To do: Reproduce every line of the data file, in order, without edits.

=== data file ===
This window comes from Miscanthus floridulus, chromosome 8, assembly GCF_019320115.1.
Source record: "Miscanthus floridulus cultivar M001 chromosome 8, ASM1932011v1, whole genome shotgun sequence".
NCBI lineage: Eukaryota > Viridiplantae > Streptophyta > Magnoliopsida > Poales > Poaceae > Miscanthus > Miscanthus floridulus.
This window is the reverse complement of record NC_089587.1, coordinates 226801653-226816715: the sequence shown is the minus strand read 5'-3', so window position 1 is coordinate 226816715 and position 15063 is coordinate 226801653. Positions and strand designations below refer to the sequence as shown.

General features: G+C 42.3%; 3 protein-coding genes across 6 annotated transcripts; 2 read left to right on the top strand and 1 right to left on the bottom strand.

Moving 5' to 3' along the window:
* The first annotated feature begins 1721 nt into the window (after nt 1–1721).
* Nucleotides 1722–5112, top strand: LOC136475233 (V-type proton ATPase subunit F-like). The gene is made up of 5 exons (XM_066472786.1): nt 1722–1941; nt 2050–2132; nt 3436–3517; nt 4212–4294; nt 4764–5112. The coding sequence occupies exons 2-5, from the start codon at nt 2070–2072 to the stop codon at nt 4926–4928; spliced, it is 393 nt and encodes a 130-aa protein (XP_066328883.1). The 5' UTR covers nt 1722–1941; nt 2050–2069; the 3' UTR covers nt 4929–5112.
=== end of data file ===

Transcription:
This window comes from Miscanthus floridulus, chromosome 8, assembly GCF_019320115.1.
Source record: "Miscanthus floridulus cultivar M001 chromosome 8, ASM1932011v1, whole genome shotgun sequence".
NCBI lineage: Eukaryota > Viridiplantae > Streptophyta > Magnoliopsida > Poales > Poaceae > Miscanthus > Miscanthus floridulus.
This window is the reverse complement of record NC_089587.1, coordinates 226801653-226816715: the sequence shown is the minus strand read 5'-3', so window position 1 is coordinate 226816715 and position 15063 is coordinate 226801653. Positions and strand designations below refer to the sequence as shown.

General features: G+C 42.3%; 3 protein-coding genes across 6 annotated transcripts; 2 read left to right on the top strand and 1 right to left on the bottom strand.

Moving 5' to 3' along the window:
* The first annotated feature begins 1721 nt into the window (after nt 1–1721).
* Nucleotides 1722–5112, top strand: LOC136475233 (V-type proton ATPase subunit F-like). The gene is made up of 5 exons (XM_066472786.1): nt 1722–1941; nt 2050–2132; nt 3436–3517; nt 4212–4294; nt 4764–5112. The coding sequence occupies exons 2-5, from the start codon at nt 2070–2072 to the stop codon at nt 4926–4928; spliced, it is 393 nt and encodes a 130-aa protein (XP_066328883.1). The 5' UTR covers nt 1722–1941; nt 2050–2069; the 3' UTR covers nt 4929–5112.